Various living mechanisms have been used in bulk polymerization to produce via free radical polymerization both controlled polymers, i.e., with low polydispersity, and block copolymers. The common drawback of all these processes is the very low polymerization rate which derives from the decreased concentration of propagating radicals. This problem can be overcome in principle by operating in emulsion polymerization, so as to take advantage of radical segregation to decrease terminations without significantly reducing the polymerization rate with respect to the corresponding nonliving processes. In this work, it has been shown that this result can be achieved only using the RAFT (or degenerative transfer) living mechanism and operating in miniemulsion polymerization. Several experiments are presented where, using different monomers, living conditions are achieved without significant loss in productivity. The obtained results are supported by modeling arguments, which also rationalize previous experimental results reported in the literature using different living mechanisms.

Miniemulsion living free radical polymerization by RAFT

STORTI, GIUSEPPE;MORBIDELLI, MASSIMO
2001

Abstract

Various living mechanisms have been used in bulk polymerization to produce via free radical polymerization both controlled polymers, i.e., with low polydispersity, and block copolymers. The common drawback of all these processes is the very low polymerization rate which derives from the decreased concentration of propagating radicals. This problem can be overcome in principle by operating in emulsion polymerization, so as to take advantage of radical segregation to decrease terminations without significantly reducing the polymerization rate with respect to the corresponding nonliving processes. In this work, it has been shown that this result can be achieved only using the RAFT (or degenerative transfer) living mechanism and operating in miniemulsion polymerization. Several experiments are presented where, using different monomers, living conditions are achieved without significant loss in productivity. The obtained results are supported by modeling arguments, which also rationalize previous experimental results reported in the literature using different living mechanisms.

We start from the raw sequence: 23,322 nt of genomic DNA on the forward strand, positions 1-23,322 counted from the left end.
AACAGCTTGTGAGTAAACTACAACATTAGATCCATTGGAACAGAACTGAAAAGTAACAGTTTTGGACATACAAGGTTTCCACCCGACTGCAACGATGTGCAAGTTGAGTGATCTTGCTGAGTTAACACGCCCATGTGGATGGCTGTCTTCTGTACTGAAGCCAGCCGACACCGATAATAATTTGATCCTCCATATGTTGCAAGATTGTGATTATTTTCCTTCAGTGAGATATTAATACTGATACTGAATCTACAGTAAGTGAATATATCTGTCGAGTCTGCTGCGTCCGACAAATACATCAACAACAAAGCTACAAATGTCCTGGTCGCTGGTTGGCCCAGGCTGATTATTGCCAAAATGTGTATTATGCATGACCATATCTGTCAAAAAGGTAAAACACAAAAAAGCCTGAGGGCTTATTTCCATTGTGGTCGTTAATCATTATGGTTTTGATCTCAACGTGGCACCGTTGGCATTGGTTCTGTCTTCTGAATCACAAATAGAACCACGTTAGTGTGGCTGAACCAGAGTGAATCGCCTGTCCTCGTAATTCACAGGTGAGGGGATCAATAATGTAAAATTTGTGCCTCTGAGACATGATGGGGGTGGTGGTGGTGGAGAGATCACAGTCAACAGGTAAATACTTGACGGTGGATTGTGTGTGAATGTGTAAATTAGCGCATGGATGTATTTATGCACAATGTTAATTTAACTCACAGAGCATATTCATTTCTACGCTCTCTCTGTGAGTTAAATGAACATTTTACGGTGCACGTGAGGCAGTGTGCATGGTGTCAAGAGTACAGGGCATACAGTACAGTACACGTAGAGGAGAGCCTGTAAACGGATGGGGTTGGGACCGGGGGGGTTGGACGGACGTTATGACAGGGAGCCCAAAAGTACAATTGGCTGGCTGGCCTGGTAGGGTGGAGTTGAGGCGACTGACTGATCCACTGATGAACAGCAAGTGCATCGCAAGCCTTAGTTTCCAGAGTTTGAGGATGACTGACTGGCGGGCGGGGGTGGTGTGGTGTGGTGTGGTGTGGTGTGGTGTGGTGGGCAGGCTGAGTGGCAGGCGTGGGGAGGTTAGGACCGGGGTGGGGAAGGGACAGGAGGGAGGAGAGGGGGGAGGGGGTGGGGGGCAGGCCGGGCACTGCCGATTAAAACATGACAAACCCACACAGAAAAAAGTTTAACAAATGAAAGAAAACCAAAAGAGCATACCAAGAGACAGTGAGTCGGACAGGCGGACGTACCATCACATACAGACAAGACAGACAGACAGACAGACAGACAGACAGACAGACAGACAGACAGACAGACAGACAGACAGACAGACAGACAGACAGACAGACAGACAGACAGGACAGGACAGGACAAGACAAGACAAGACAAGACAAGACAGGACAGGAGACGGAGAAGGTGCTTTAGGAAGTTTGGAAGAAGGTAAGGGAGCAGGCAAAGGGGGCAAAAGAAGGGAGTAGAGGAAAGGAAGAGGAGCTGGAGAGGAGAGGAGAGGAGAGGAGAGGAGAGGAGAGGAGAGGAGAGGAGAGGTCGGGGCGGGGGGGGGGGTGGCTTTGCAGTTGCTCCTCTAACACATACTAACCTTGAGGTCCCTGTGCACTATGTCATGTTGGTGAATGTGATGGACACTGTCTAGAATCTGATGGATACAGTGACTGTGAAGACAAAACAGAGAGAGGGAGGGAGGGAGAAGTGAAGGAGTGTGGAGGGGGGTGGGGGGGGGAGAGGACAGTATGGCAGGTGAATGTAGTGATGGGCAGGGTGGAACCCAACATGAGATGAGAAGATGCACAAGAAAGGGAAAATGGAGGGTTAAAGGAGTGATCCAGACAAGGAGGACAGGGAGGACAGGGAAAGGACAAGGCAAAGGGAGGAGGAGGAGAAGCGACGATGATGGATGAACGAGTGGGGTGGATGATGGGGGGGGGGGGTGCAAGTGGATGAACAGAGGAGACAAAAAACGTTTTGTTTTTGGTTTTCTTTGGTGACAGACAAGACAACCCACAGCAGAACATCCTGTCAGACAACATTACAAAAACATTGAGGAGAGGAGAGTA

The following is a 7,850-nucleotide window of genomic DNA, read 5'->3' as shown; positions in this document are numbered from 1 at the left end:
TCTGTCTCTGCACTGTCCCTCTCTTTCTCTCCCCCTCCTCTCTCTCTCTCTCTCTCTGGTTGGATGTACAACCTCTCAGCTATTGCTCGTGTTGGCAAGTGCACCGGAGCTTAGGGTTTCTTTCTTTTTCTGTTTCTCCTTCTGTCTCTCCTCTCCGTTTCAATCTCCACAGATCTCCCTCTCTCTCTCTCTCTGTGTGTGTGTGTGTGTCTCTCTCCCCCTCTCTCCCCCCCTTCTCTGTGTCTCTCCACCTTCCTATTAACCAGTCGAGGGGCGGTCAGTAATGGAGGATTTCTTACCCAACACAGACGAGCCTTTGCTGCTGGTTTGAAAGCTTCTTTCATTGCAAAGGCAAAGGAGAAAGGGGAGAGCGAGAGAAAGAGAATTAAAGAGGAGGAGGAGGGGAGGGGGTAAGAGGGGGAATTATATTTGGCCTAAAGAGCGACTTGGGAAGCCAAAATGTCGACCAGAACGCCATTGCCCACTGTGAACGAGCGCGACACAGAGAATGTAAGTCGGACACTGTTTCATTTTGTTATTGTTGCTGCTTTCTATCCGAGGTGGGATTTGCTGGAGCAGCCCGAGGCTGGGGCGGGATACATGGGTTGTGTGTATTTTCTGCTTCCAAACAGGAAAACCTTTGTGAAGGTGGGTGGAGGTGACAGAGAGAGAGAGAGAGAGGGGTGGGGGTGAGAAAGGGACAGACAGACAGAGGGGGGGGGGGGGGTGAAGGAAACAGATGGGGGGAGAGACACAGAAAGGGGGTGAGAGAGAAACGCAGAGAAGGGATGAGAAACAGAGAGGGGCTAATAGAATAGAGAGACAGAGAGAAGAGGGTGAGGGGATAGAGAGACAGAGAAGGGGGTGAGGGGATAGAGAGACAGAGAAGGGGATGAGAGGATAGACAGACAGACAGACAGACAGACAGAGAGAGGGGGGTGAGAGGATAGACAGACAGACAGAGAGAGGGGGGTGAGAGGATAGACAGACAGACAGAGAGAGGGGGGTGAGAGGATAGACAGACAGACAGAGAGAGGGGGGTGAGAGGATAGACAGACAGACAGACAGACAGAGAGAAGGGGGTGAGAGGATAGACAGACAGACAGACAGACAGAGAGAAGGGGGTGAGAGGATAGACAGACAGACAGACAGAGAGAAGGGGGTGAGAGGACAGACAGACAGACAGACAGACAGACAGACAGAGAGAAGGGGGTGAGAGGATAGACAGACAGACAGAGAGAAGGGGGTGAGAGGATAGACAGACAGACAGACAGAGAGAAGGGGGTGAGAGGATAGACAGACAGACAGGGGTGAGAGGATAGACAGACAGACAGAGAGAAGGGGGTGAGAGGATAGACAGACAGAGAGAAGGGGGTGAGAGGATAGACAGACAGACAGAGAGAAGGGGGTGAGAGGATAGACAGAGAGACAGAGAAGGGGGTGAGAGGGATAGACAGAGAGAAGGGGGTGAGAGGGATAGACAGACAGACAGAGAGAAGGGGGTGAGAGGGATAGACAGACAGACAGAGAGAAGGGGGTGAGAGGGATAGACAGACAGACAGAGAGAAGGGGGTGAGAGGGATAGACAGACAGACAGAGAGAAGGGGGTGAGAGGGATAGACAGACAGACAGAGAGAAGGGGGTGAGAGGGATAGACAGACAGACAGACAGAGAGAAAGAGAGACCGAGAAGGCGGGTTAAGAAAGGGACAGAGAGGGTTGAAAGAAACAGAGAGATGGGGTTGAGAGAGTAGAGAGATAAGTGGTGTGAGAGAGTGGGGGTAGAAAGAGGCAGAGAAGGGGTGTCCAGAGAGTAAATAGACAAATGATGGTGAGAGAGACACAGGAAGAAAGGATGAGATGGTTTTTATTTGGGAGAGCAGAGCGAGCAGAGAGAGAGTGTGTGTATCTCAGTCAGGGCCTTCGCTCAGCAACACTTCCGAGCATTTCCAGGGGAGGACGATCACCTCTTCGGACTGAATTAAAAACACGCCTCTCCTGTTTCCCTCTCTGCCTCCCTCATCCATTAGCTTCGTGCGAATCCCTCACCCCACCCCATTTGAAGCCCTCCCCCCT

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Utilizza questo identificativo per citare o creare un link a questo documento: https://hdl.handle.net/11311/659004
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